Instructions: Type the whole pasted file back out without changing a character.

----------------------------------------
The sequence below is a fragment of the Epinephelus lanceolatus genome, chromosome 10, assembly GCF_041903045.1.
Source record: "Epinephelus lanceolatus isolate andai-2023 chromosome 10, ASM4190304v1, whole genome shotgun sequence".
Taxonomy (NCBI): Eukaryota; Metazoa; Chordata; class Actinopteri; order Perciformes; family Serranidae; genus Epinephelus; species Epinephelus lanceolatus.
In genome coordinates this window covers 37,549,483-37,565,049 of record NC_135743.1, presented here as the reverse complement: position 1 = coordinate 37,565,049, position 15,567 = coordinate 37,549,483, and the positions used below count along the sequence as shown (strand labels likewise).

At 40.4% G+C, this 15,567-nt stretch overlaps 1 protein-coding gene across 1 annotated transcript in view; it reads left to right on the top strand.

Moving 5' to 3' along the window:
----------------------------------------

The sequence below is a fragment of the Epinephelus lanceolatus genome, chromosome 10, assembly GCF_041903045.1.
Source record: "Epinephelus lanceolatus isolate andai-2023 chromosome 10, ASM4190304v1, whole genome shotgun sequence".
Taxonomy (NCBI): Eukaryota; Metazoa; Chordata; class Actinopteri; order Perciformes; family Serranidae; genus Epinephelus; species Epinephelus lanceolatus.
In genome coordinates this window covers 37,549,483-37,565,049 of record NC_135743.1, presented here as the reverse complement: position 1 = coordinate 37,565,049, position 15,567 = coordinate 37,549,483, and the positions used below count along the sequence as shown (strand labels likewise).

At 40.4% G+C, this 15,567-nt stretch overlaps 1 protein-coding gene across 1 annotated transcript in view; it reads left to right on the top strand.

Moving 5' to 3' along the window: